Helping Children Clean Their Room, GTD Style

David Allen’s GTD (Getting Things Done) methodology of staying clear, current, and creative in order to get more things done with less stress consists of five parts: collect, process, organize, review, and do.  Somewhere on his website or a podcast I heard someone mention that they had applied GTD to helping their children pick up their room. So I tried it out, and what do you know, it works pretty well.

Start with a messy room. Then get a big tupperware tub, the kind in which you store clothes in your attic. Instead of telling your kids to “pick up their room,” i.e., pick up everything and put it all where it belongs, you first get them to put everything into the box. THEN you have them take out one item at a time and ask the questions, “What is this and where does it go?” They then proceed to decide what it is (dirty clothes, trash, toy car, doll, shoes, my brother’s legos, etc.) and put it where it belongs.

You might think the extra step of putting things into the box is a waste of time. It really isn’t. For one thing, it makes cleaning your room manageable. Once everything is in the box, the room is “clean” – and you get to say to your children, “Wow! Look how clean your room is!” They rejoice and cheer, and think they can go out to play, and then you say, “Wait a minute, now we need to process all your stuff” (okay, you don’t have to use the word “process” if you don’t want to). Rather than trying to work to pick up a cluttered room, now you have everything in one place, and the room is spotless. Now the child is able to pick up one thing at a time, and churn through the processing of their stuff by asking “What is it and where does it go?” GTD makes cleaning your room fun, and I would argue quicker, since once you have it all in one place you can help your kids answer the questions and get it done quickly. It’s fun to watch a full box get empty.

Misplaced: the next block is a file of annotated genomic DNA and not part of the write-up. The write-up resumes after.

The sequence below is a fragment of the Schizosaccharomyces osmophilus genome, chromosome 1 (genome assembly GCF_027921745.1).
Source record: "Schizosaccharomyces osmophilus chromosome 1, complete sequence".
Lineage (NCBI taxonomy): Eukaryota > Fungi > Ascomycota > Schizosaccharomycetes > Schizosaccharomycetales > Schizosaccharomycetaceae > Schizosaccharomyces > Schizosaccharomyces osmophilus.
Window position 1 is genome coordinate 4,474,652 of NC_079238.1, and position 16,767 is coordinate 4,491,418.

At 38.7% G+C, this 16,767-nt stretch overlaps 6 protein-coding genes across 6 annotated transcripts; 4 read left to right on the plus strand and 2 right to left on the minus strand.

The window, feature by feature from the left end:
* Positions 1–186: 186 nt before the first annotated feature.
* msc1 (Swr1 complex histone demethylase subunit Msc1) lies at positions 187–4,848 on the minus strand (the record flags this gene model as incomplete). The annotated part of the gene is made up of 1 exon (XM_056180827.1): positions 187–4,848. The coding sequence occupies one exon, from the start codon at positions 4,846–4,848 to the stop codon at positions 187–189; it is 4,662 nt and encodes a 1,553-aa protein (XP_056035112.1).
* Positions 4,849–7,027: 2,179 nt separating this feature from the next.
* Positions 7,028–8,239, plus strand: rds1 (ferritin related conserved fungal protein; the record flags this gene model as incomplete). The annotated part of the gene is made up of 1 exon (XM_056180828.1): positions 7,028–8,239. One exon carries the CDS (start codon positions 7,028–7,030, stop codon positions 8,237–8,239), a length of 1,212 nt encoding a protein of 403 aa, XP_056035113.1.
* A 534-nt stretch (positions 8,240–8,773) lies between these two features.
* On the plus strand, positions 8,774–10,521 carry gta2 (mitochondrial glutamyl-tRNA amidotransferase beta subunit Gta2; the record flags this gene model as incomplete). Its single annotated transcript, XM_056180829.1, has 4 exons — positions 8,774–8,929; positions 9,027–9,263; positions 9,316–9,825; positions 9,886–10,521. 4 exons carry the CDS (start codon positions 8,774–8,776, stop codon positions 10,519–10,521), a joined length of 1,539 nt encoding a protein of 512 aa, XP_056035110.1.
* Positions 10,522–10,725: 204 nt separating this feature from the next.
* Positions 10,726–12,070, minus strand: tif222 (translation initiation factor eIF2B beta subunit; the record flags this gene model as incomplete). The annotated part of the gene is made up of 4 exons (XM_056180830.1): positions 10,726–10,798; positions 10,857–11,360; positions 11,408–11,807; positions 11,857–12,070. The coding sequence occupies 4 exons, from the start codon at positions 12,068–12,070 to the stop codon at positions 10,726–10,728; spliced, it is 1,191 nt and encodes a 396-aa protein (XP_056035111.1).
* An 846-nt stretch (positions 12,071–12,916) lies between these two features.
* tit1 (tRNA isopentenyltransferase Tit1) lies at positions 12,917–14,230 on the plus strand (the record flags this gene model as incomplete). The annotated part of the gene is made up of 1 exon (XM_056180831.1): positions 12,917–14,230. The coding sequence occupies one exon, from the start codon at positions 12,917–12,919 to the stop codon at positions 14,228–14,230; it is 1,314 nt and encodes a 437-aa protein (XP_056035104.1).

I realized that my six year old son has gotten hold of at least a little of what I’ve been trying to teach him when I came home today. The girls’ room was clean, but their box was full. I asked, “What is this?” and my son answered, “Dad, I tried to get them to ask, ‘What is it and where does it go,’ but they wouldn’t listen to me.” I smiled. I hope that he will continue to grow in his organizational acumen, and that he will continue to learn patience with his sisters – both vital lessons for life as an adult.

SDG

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2 responses to this post.

  1. Posted by Helen on September 4, 2009 at 1:51 pm

    And what do you do when there are too many toys for the box? 🙂

    Reply

  2. Posted by Landon on September 4, 2009 at 8:49 pm

    Arguably your best post yet.

    Reply

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